English [ edit ]
Etymology [ edit ]
Middle English , slime , slyme , slim , from slym Old English , from slīm Proto-Germanic , from *slīmą Proto-Indo-European *sley- ( “ smooth; slick; sticky; slimy ” ). Cognates include Danish , slim Saterland Frisian , Sliem Dutch , slijm German Schleim ( “ mucus, slime ” ), Latin limus ( “ mud ” ), Ancient Greek λίμνη ( límnē, “ marsh ” ).
Pronunciation [ edit ]
slime ( , countable and uncountable plural )
Soft, moist earth or clay, having an
adhesive quality; viscous mud; any substance of a dirty nature, that is moist, soft, and adhesive; bitumen; mud containing metallic ore, obtained in the preparatory dressing.
c. 1606–1607, William Shakespeare, “ The Tragedie of Anthonie and Cleopatra”, in Mr. William Shakespeares Comedies, Histories, & Tragedies ( [ … ] First Folio), London: [ … ] Isaac Iaggard, and Ed[ward] Blount, published 1623, , [Act II, scene vii]: OCLC 606515358 As it [the Nile] ebbs, the seedsman / Upon the slime and ooze scatters his grain. Any
mucilaginous substance; or a mucus-like substance which exudes from the bodies of certain animals, such as snails or slugs.
( informal , derogatory ) A sneaky, unethical person; a slimeball.
2005, G. E. Nordell, Backlot Requiem: A Rick Walker Mystery
If this guy knows who killed Robert, the right thing to do is to tell the police. If he doesn't know, really, then he's an opportunistic slime. It's still blackmail.
( fantasy , video games ) A monster having the form of a slimy blob.
2006, Lawrence Wright, Character Design for Mobile Devices , Gulf Professional Publishing,  , page 8: →ISBN This is a nameless blue slime, drawn by Chris Hildenbrand, for a role playing game (RPG) that was never released.
( figuratively , obsolete ) Human flesh, seen disparagingly; mere human form.
( obsolete ) ( Jew’s slime ).
bitumen 1611, ( The Holy Bible, [ … ] King James Version), London: [ … ] Robert Barker, [ … ] , , OCLC 964384981 Genesis 11:3: And they said one to another, Go to, let us make brick, and burn them thoroughly. And they had brick for stone, and slime had they for morter. ( African-American Vernacular , MTE ) A friend; a homie.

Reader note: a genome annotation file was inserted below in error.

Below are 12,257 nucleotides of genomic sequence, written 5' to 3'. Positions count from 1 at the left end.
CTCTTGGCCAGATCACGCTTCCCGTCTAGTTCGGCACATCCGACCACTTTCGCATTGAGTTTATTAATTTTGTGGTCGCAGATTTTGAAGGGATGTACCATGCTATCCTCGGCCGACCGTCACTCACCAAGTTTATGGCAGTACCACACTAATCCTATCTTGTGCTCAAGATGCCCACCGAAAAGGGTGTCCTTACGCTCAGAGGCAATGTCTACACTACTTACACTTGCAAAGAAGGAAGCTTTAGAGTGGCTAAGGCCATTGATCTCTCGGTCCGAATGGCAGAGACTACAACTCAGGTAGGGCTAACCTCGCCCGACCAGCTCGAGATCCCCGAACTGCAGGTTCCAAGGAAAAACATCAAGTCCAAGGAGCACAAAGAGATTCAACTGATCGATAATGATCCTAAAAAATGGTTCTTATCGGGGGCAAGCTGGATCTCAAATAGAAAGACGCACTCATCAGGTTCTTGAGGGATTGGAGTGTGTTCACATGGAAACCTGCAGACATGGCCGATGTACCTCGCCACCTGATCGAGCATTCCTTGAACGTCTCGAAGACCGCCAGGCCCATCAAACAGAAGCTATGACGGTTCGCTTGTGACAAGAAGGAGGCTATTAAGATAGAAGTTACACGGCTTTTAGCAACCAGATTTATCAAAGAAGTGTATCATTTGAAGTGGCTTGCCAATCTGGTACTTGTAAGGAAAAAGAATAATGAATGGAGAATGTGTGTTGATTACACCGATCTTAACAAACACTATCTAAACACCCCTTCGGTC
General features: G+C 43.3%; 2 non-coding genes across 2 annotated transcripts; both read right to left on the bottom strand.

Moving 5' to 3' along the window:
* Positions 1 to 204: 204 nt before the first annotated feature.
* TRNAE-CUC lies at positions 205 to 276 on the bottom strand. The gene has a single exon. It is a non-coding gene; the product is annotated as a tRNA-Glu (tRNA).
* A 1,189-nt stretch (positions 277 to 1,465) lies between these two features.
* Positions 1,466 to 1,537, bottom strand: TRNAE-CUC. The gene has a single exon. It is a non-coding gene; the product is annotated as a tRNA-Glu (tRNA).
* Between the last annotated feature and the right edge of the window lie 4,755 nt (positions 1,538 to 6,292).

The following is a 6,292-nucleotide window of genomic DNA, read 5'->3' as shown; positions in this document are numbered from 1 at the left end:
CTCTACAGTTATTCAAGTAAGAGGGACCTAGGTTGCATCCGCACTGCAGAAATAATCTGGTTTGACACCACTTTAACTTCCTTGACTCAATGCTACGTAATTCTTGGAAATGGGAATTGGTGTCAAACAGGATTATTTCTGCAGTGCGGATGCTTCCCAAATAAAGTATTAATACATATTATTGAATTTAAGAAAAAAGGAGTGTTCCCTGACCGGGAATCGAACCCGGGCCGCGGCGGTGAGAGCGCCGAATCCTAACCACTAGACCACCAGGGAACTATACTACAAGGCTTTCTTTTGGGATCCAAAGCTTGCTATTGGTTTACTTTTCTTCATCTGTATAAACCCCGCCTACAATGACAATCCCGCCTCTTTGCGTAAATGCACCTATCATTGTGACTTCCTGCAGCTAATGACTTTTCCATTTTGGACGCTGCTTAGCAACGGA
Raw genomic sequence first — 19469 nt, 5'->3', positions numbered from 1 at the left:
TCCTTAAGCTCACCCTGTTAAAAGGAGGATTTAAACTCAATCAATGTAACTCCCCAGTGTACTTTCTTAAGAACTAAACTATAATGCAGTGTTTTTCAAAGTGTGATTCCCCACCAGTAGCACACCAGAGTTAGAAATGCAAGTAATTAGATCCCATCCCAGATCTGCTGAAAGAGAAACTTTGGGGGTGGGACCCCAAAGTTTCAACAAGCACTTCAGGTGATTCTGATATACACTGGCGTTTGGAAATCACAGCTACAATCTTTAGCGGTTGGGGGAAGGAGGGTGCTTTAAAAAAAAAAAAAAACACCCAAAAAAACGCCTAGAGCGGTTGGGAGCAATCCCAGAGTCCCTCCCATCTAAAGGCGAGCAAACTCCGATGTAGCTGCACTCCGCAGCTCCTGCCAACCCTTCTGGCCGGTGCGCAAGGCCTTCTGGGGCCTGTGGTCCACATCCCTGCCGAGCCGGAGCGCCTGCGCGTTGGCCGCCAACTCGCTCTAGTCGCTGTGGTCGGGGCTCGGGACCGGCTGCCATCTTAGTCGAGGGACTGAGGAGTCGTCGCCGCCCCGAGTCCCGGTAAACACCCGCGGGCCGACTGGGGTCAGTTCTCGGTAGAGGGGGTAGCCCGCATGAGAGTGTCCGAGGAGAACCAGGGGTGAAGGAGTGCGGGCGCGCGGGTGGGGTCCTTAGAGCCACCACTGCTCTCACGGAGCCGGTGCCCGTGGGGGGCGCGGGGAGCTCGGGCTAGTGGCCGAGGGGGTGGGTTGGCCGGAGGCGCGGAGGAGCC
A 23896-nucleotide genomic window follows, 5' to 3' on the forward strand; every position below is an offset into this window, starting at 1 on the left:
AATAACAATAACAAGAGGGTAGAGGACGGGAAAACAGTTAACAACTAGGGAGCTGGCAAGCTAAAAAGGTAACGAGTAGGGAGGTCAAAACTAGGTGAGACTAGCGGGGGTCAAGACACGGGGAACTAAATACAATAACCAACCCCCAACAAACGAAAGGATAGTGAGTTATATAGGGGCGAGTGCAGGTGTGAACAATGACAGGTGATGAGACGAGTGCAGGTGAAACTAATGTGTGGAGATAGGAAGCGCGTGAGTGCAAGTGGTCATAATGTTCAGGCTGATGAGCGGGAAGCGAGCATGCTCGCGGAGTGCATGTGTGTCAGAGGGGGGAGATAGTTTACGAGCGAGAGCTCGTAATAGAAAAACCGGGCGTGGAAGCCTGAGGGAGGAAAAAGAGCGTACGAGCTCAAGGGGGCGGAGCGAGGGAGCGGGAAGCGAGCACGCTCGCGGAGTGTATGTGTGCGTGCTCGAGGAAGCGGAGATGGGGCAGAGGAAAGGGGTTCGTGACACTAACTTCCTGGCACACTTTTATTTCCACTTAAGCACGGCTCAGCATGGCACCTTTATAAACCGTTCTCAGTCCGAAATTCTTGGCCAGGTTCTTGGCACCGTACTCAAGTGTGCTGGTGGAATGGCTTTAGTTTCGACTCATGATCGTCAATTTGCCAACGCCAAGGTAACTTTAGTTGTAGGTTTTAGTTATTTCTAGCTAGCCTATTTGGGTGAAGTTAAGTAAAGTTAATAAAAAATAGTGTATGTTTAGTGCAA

Synonyms [ edit ]
( any substance of a dirty nature ) : sludge
Derived terms [ edit ]
Translations [ edit ]
mucilaginous substance or mucus-like substance
please add this translation if you can Arabic:
please add this translation if you can Armenian:
please add this translation if you can Basque:
elder (eu) Belarusian:
слізь f ( slizʹ ), шлам m ( šlam ), іл m ( il ) Bulgarian:
слуз m ( sluz ) Burmese:
please add this translation if you can Catalan:
bava (ca) f Chinese:
Mandarin: 淤泥 (zh) ( yūní ) Czech:
sliz (cs) m Danish:
slim (da) c or n Dutch:
slijm (nl) n Esperanto:
muko , (eo) bavo Estonian:
lima (et) Finnish:
lima (fi) French:
glaire (fr) , f bave (fr) f ( for a mollusc ; lit. "drool" ) Galician:
garro , m goldro , m mormo , m baba (gl) f Georgian:
ლორწო ( lorc̣o ) German:
Schleim (de) m Greek:
Ancient: γλίνη f ( glínē ) Hebrew:
please add this translation if you can Hungarian:
nyálka (hu) Icelandic:
slím (is) n Ido:
slamo (io) Italian:
poltiglia (it) f Japanese: スライム ( suraimu ), ぬめり ( numeri ), 滑り ( ぬめり, numeri )
slime ( third-person singular simple present , slimes present participle , sliming simple past and past participle )
( transitive ) To coat with slime.
1963, Margery Allingham, chapter 7, in The China Governess :  ‘Children crawled over each other like little grey worms in the gutters,’ he said. ‘The only red things about them were their buttocks and they were raw. Their faces looked as if snails had slimed on them and their mothers were like great sick beasts whose byres had never been cleared. […]’
( transitive , figuratively ) To besmirch or disparage. To carve (fish), removing the offal.
1999, Dana Stabenow, So Sure of Death, page 20: If so, this job was better than sliming salmon any day. 2013, William B. McCloskey, Raiders: A Novel, : →ISBN You and me bunked in that dorm on the hill, remember? And slimed fish under that tin roof down there.
Anagrams [ edit ]